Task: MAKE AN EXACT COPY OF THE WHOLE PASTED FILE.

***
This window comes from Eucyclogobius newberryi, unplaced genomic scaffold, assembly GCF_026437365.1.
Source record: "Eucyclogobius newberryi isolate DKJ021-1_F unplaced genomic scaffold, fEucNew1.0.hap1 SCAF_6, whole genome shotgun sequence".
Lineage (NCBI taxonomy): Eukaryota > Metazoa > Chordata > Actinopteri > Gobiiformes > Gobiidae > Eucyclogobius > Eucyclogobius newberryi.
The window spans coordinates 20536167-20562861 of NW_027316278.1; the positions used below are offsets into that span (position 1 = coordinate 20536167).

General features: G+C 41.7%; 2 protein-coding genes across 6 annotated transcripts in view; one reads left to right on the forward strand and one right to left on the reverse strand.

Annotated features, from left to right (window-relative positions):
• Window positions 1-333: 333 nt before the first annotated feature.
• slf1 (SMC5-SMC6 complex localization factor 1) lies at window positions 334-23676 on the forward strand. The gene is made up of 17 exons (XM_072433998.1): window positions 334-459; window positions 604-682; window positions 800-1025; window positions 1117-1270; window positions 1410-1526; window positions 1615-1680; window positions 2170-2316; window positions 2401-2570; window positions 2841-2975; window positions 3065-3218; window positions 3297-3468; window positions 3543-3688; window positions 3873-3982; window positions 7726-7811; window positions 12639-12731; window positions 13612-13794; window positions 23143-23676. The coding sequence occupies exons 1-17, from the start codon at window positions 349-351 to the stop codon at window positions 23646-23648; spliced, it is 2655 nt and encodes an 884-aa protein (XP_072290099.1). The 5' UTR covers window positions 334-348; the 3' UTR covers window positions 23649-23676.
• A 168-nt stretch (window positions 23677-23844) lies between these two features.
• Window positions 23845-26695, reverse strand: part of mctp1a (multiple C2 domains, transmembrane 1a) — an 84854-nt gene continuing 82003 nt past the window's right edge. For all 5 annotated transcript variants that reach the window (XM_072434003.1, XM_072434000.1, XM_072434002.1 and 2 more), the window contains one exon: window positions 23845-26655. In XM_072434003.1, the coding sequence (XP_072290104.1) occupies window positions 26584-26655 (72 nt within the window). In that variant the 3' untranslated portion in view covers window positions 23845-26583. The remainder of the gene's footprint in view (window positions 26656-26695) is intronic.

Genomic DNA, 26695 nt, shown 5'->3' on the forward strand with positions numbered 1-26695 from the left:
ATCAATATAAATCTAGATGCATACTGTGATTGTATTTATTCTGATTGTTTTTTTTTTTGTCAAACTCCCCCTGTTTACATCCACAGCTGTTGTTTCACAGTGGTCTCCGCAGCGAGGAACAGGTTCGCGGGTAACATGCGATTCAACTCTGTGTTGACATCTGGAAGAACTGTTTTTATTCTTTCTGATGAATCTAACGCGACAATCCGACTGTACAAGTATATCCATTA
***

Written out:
This window comes from Eucyclogobius newberryi, unplaced genomic scaffold, assembly GCF_026437365.1.
Source record: "Eucyclogobius newberryi isolate DKJ021-1_F unplaced genomic scaffold, fEucNew1.0.hap1 SCAF_6, whole genome shotgun sequence".
Lineage (NCBI taxonomy): Eukaryota > Metazoa > Chordata > Actinopteri > Gobiiformes > Gobiidae > Eucyclogobius > Eucyclogobius newberryi.
The window spans coordinates 20536167-20562861 of NW_027316278.1; the positions used below are offsets into that span (position 1 = coordinate 20536167).

General features: G+C 41.7%; 2 protein-coding genes across 6 annotated transcripts in view; one reads left to right on the forward strand and one right to left on the reverse strand.

Annotated features, from left to right (window-relative positions):
• Window positions 1-333: 333 nt before the first annotated feature.
• slf1 (SMC5-SMC6 complex localization factor 1) lies at window positions 334-23676 on the forward strand. The gene is made up of 17 exons (XM_072433998.1): window positions 334-459; window positions 604-682; window positions 800-1025; window positions 1117-1270; window positions 1410-1526; window positions 1615-1680; window positions 2170-2316; window positions 2401-2570; window positions 2841-2975; window positions 3065-3218; window positions 3297-3468; window positions 3543-3688; window positions 3873-3982; window positions 7726-7811; window positions 12639-12731; window positions 13612-13794; window positions 23143-23676. The coding sequence occupies exons 1-17, from the start codon at window positions 349-351 to the stop codon at window positions 23646-23648; spliced, it is 2655 nt and encodes an 884-aa protein (XP_072290099.1). The 5' UTR covers window positions 334-348; the 3' UTR covers window positions 23649-23676.
• A 168-nt stretch (window positions 23677-23844) lies between these two features.
• Window positions 23845-26695, reverse strand: part of mctp1a (multiple C2 domains, transmembrane 1a) — an 84854-nt gene continuing 82003 nt past the window's right edge. For all 5 annotated transcript variants that reach the window (XM_072434003.1, XM_072434000.1, XM_072434002.1 and 2 more), the window contains one exon: window positions 23845-26655. In XM_072434003.1, the coding sequence (XP_072290104.1) occupies window positions 26584-26655 (72 nt within the window). In that variant the 3' untranslated portion in view covers window positions 23845-26583. The remainder of the gene's footprint in view (window positions 26656-26695) is intronic.

Genomic DNA, 26695 nt, shown 5'->3' on the forward strand with positions numbered 1-26695 from the left:
ATCAATATAAATCTAGATGCATACTGTGATTGTATTTATTCTGATTGTTTTTTTTTTTGTCAAACTCCCCCTGTTTACATCCACAGCTGTTGTTTCACAGTGGTCTCCGCAGCGAGGAACAGGTTCGCGGGTAACATGCGATTCAACTCTGTGTTGACATCTGGAAGAACTGTTTTTATTCTTTCTGATGAATCTAACGCGACAATCCGACTGTACAAGTATATCCATTA